January 17, 1956
COMMONWEALTH MUTUAL INSURANCE COMPANY, APPELLANT.
Appeal, No. 216, Oct. T., 1955, from judgment of Municipal Court of Philadelphia County, Sept. T., 1952, No. 968, in case of William C. Kobierowski v. Commonwealth Mutual Insurance Company of Pennsylvania. Judgment affirmed.
J. Webster Jones, for appellant.
Donald M. Bowman, for appellee.
Before Rhodes, P.j., Hirt, Ross, Wright, Woodside, and Ervin, JJ. (gunther, J., absent).
[ 180 Pa. Super. Page 569]
OPINION BY WOODSIDE, J.
This is an appeal from the judgment of the Municipal Court of Philadelphia for the plaintiff in the sum of $625 entered upon a verdict after the refusal of the court to grant judgment n.o.v. for the defendant. The action was brought in assumpsit and is based upon a policy of collision insurance.
The case was before us before. 175 Pa. Superior Ct. 387, 105 A.2d 179.
The undisputed facts are that on December 19, 1951 the defendant insurance company issued a policy of insurance to the plaintiff for comprehensive coverage with an added provision for collision insurance; the policy was endorsed to show that successive automobiles of the plaintiff were covered by the policy. When the plaintiff purchased a Chevrolet Sedan on April 8, 1952 he telephoned a girl employed in the office of the defendant's agent asking that a new endorsement be issued transferring his insurance coverages to the new automobile. Thereafter, the plaintiff's Chevrolet Sedan was almost completely demolished in a collision. Plaintiff notified the defendant insurance
[ 180 Pa. Super. Page 570]
company and made demand for payment. The defendant refused to make payment claiming it had not been notified of an encumbrance which had been placed on the automobile.
The plaintiff testified that he called the insurance agency which had issued the policy and said: "... I just purchased a 1950 Chevrolet two-door sedan ... Willard Chevrolet is financing it ..."
It is the appellant's contention that because the insured said, "Willard Chevrolet is financing it" rather than, "Willard Chevrolet has an encumbrance upon it," the appellant had no notice or knowledge of an encumbrance by Willard and therefore since the policy required disclosure of an encumbrance the insured could not recover.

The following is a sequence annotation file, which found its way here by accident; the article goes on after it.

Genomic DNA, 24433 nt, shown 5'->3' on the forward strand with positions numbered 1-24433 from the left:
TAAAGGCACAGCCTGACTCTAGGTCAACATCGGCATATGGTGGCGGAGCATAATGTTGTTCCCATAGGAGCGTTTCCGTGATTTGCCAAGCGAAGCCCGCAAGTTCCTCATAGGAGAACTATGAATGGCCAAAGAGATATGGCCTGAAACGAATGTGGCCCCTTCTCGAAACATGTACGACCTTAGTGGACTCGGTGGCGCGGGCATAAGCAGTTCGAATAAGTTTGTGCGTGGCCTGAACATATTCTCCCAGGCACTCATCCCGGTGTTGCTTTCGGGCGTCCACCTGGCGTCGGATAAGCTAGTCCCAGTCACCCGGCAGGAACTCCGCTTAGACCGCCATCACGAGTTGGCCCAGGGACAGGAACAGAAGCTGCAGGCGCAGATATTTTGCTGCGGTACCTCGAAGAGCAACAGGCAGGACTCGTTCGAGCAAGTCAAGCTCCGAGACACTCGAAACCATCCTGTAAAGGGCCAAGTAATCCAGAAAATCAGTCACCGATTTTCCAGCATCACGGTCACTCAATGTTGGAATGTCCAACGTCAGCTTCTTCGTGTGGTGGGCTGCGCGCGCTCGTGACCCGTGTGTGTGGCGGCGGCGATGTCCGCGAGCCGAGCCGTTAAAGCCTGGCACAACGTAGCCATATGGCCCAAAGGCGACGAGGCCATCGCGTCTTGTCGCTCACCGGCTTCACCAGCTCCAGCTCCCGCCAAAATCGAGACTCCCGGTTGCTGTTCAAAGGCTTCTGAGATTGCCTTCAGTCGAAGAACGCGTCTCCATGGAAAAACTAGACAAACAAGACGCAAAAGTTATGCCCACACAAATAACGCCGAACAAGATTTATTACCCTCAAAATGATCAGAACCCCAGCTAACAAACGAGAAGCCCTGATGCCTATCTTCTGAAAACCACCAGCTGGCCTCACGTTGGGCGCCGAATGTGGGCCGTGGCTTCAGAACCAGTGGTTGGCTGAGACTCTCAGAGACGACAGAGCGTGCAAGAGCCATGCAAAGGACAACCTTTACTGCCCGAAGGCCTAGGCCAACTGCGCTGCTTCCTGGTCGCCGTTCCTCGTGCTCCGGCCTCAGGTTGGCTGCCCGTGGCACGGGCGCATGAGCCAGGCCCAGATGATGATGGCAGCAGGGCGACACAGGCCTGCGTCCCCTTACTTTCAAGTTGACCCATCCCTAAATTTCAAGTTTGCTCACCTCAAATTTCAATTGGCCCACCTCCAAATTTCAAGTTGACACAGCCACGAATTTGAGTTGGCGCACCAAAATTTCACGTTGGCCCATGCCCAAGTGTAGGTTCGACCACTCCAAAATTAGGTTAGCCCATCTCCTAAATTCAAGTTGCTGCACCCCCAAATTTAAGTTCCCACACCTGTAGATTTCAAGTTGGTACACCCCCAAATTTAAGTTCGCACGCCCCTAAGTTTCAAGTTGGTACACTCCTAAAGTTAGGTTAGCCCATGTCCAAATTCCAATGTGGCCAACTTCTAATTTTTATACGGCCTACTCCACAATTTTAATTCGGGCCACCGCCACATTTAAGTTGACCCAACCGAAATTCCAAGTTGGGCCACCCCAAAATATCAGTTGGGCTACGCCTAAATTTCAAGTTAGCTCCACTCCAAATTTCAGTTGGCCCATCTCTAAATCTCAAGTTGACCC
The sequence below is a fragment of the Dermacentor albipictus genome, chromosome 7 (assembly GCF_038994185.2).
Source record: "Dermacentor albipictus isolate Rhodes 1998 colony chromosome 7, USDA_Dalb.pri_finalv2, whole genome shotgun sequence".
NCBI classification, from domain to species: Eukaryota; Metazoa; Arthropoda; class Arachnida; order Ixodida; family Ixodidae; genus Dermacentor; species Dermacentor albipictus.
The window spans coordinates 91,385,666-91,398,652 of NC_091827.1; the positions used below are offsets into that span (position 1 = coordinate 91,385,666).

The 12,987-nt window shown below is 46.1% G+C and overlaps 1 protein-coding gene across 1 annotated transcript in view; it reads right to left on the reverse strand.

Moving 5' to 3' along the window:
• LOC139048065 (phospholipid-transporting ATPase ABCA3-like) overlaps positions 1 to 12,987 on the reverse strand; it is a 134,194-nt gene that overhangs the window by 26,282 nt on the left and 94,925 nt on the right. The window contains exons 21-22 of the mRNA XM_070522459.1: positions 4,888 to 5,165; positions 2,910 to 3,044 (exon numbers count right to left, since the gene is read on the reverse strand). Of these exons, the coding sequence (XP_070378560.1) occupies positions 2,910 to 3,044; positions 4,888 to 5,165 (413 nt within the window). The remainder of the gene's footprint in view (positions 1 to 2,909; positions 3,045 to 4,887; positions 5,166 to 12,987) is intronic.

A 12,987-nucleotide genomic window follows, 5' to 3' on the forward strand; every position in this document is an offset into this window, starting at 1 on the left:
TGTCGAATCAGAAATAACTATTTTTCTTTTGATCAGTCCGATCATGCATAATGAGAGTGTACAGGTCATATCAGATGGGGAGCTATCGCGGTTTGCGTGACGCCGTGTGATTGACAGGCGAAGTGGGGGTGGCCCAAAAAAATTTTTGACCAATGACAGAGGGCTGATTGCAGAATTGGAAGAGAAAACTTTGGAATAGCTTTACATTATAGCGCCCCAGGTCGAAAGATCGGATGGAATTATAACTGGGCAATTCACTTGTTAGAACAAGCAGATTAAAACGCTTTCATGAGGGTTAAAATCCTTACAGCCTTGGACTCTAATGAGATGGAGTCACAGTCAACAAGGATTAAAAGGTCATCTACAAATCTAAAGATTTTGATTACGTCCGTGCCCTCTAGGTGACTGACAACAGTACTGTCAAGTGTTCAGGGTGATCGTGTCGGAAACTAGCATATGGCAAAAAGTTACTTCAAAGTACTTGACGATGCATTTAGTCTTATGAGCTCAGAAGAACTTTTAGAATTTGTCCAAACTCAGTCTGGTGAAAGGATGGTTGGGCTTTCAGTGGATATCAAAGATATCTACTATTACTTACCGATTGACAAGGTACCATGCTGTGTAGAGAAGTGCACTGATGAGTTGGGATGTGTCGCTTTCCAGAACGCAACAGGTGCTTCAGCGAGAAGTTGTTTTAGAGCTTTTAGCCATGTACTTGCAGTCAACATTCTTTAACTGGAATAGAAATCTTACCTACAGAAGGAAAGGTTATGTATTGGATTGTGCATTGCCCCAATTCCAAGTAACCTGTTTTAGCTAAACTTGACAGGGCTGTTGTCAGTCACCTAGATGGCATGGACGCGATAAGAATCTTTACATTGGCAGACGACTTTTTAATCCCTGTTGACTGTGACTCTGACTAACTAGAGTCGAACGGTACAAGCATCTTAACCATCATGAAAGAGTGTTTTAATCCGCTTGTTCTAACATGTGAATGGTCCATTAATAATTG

Technically there is a distinction between "financing" property, and placing an "encumbrance" upon it. However, we are satisfied that no agent or insurance company could be misled into thinking an automobile did not have an encumbrance upon it if they were advised by an insured that the car was being "financed" by a third party.
People in all walks of life purchase insurance. Their right to recover on the policies they purchase should not depend upon their complete understanding and precise use of technical terms when giving information to the insurance agent. Especially is this true when it is obvious that the insured did not attempt to deceive the insurer, and when no reasonable person would be likely to mistake the intended meaning of the information supplied by the insured. At the very least, the insurer, upon being informed that the vehicle was financed, was put on notice of the likelihood of an encumbrance, and he should have inquired whether the one "financing" did place an encumbrance upon the vehicle.
[ 180 Pa. Super. Page 571]